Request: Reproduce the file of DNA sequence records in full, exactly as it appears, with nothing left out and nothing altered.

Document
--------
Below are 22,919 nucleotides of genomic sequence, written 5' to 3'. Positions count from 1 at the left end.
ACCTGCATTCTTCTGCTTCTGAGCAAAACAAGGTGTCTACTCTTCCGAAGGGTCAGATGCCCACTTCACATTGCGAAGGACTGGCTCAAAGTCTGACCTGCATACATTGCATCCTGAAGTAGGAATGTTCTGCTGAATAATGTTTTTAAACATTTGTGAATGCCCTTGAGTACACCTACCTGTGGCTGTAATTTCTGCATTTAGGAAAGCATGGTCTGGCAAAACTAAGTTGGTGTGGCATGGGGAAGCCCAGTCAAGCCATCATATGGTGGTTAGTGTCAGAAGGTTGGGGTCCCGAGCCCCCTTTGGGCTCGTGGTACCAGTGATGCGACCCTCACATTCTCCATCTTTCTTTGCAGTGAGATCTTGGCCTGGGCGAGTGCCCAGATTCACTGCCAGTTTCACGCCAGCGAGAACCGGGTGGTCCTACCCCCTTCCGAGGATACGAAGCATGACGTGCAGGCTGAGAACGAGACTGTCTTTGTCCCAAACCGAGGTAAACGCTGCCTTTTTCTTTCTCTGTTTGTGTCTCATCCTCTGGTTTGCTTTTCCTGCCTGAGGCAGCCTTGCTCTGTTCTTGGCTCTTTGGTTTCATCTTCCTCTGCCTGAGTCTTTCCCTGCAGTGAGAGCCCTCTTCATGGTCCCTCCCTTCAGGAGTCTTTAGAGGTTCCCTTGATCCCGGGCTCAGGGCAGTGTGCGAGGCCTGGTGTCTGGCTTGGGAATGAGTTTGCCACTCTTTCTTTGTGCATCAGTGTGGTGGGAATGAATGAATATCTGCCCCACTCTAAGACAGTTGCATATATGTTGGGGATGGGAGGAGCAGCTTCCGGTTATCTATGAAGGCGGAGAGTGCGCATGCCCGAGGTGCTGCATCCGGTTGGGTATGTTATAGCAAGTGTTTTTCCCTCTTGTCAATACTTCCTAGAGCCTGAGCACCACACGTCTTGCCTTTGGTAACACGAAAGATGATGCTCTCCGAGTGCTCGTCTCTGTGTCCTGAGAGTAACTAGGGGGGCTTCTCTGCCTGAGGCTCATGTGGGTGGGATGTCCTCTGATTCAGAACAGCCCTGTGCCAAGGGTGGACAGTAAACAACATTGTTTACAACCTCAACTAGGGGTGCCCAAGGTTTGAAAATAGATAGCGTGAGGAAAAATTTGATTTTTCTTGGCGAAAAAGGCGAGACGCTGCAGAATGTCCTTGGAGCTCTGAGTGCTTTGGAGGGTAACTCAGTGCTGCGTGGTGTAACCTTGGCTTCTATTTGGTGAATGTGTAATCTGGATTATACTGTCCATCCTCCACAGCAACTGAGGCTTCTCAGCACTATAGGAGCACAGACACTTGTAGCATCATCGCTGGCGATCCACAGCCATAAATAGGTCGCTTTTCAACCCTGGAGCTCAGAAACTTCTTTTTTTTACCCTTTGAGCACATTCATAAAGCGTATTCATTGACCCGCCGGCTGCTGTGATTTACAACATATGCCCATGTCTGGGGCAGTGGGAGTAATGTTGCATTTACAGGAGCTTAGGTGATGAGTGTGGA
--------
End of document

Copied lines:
Below are 22,919 nucleotides of genomic sequence, written 5' to 3'. Positions count from 1 at the left end.
ACCTGCATTCTTCTGCTTCTGAGCAAAACAAGGTGTCTACTCTTCCGAAGGGTCAGATGCCCACTTCACATTGCGAAGGACTGGCTCAAAGTCTGACCTGCATACATTGCATCCTGAAGTAGGAATGTTCTGCTGAATAATGTTTTTAAACATTTGTGAATGCCCTTGAGTACACCTACCTGTGGCTGTAATTTCTGCATTTAGGAAAGCATGGTCTGGCAAAACTAAGTTGGTGTGGCATGGGGAAGCCCAGTCAAGCCATCATATGGTGGTTAGTGTCAGAAGGTTGGGGTCCCGAGCCCCCTTTGGGCTCGTGGTACCAGTGATGCGACCCTCACATTCTCCATCTTTCTTTGCAGTGAGATCTTGGCCTGGGCGAGTGCCCAGATTCACTGCCAGTTTCACGCCAGCGAGAACCGGGTGGTCCTACCCCCTTCCGAGGATACGAAGCATGACGTGCAGGCTGAGAACGAGACTGTCTTTGTCCCAAACCGAGGTAAACGCTGCCTTTTTCTTTCTCTGTTTGTGTCTCATCCTCTGGTTTGCTTTTCCTGCCTGAGGCAGCCTTGCTCTGTTCTTGGCTCTTTGGTTTCATCTTCCTCTGCCTGAGTCTTTCCCTGCAGTGAGAGCCCTCTTCATGGTCCCTCCCTTCAGGAGTCTTTAGAGGTTCCCTTGATCCCGGGCTCAGGGCAGTGTGCGAGGCCTGGTGTCTGGCTTGGGAATGAGTTTGCCACTCTTTCTTTGTGCATCAGTGTGGTGGGAATGAATGAATATCTGCCCCACTCTAAGACAGTTGCATATATGTTGGGGATGGGAGGAGCAGCTTCCGGTTATCTATGAAGGCGGAGAGTGCGCATGCCCGAGGTGCTGCATCCGGTTGGGTATGTTATAGCAAGTGTTTTTCCCTCTTGTCAATACTTCCTAGAGCCTGAGCACCACACGTCTTGCCTTTGGTAACACGAAAGATGATGCTCTCCGAGTGCTCGTCTCTGTGTCCTGAGAGTAACTAGGGGGGCTTCTCTGCCTGAGGCTCATGTGGGTGGGATGTCCTCTGATTCAGAACAGCCCTGTGCCAAGGGTGGACAGTAAACAACATTGTTTACAACCTCAACTAGGGGTGCCCAAGGTTTGAAAATAGATAGCGTGAGGAAAAATTTGATTTTTCTTGGCGAAAAAGGCGAGACGCTGCAGAATGTCCTTGGAGCTCTGAGTGCTTTGGAGGGTAACTCAGTGCTGCGTGGTGTAACCTTGGCTTCTATTTGGTGAATGTGTAATCTGGATTATACTGTCCATCCTCCACAGCAACTGAGGCTTCTCAGCACTATAGGAGCACAGACACTTGTAGCATCATCGCTGGCGATCCACAGCCATAAATAGGTCGCTTTTCAACCCTGGAGCTCAGAAACTTCTTTTTTTTACCCTTTGAGCACATTCATAAAGCGTATTCATTGACCCGCCGGCTGCTGTGATTTACAACATATGCCCATGTCTGGGGCAGTGGGAGTAATGTTGCATTTACAGGAGCTTAGGTGATGAGTGTGGA